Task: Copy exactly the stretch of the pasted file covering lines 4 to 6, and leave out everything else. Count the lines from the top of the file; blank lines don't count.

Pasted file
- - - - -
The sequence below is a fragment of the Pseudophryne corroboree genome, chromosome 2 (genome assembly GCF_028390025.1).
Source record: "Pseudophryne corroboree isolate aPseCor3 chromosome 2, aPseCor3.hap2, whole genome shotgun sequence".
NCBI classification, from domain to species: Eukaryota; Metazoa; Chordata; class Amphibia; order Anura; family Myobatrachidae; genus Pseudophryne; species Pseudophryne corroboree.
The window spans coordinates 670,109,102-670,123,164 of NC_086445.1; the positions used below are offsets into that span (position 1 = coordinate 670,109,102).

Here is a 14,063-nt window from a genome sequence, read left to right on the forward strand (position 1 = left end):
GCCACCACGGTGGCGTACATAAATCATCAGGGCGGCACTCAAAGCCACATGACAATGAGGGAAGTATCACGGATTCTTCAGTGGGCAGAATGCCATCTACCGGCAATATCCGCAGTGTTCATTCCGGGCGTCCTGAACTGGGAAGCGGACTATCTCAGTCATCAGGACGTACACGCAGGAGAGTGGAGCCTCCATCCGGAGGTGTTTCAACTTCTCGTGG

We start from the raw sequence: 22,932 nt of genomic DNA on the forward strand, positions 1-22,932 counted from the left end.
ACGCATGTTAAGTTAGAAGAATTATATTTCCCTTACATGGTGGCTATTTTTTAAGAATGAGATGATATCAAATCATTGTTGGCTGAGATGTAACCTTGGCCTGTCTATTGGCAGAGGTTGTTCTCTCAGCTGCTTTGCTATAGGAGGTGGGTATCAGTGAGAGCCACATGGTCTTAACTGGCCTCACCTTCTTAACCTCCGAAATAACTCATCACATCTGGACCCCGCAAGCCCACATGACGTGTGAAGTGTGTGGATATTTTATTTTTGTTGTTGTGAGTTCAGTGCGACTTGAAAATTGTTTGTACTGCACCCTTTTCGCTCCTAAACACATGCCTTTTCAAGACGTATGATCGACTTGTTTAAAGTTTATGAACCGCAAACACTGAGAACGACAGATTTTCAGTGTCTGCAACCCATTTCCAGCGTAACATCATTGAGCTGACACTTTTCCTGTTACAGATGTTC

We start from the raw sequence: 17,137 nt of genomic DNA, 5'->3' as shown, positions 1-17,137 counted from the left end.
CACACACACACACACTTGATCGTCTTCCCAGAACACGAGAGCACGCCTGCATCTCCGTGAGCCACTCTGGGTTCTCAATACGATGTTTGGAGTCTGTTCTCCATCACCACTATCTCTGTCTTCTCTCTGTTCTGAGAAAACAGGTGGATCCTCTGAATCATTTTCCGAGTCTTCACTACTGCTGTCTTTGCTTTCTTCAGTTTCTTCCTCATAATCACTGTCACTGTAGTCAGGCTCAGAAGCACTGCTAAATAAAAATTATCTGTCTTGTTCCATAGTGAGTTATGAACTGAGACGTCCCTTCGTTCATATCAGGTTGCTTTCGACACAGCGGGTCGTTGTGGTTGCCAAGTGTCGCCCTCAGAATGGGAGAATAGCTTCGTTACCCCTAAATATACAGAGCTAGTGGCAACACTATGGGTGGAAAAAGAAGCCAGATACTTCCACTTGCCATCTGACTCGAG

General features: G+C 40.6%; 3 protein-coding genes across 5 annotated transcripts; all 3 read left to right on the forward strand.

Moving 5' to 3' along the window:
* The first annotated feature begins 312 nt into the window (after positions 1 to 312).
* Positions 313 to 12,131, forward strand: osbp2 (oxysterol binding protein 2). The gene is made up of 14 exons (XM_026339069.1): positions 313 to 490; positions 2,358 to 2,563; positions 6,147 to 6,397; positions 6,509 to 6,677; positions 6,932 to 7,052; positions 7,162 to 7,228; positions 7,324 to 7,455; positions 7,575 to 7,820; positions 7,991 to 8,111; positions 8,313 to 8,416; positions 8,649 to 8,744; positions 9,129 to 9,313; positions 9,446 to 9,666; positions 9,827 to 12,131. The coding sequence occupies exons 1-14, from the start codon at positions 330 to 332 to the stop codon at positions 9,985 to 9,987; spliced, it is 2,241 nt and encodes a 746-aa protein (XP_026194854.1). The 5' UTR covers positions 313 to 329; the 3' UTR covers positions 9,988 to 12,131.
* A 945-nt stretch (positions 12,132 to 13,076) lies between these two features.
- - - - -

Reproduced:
The window spans coordinates 670,109,102-670,123,164 of NC_086445.1; the positions used below are offsets into that span (position 1 = coordinate 670,109,102).

Here is a 14,063-nt window from a genome sequence, read left to right on the forward strand (position 1 = left end):
GCCACCACGGTGGCGTACATAAATCATCAGGGCGGCACTCAAAGCCACATGACAATGAGGGAAGTATCACGGATTCTTCAGTGGGCAGAATGCCATCTACCGGCAATATCCGCAGTGTTCATTCCGGGCGTCCTGAACTGGGAAGCGGACTATCTCAGTCATCAGGACGTACACGCAGGAGAGTGGAGCCTCCATCCGGAGGTGTTTCAACTTCTCGTGG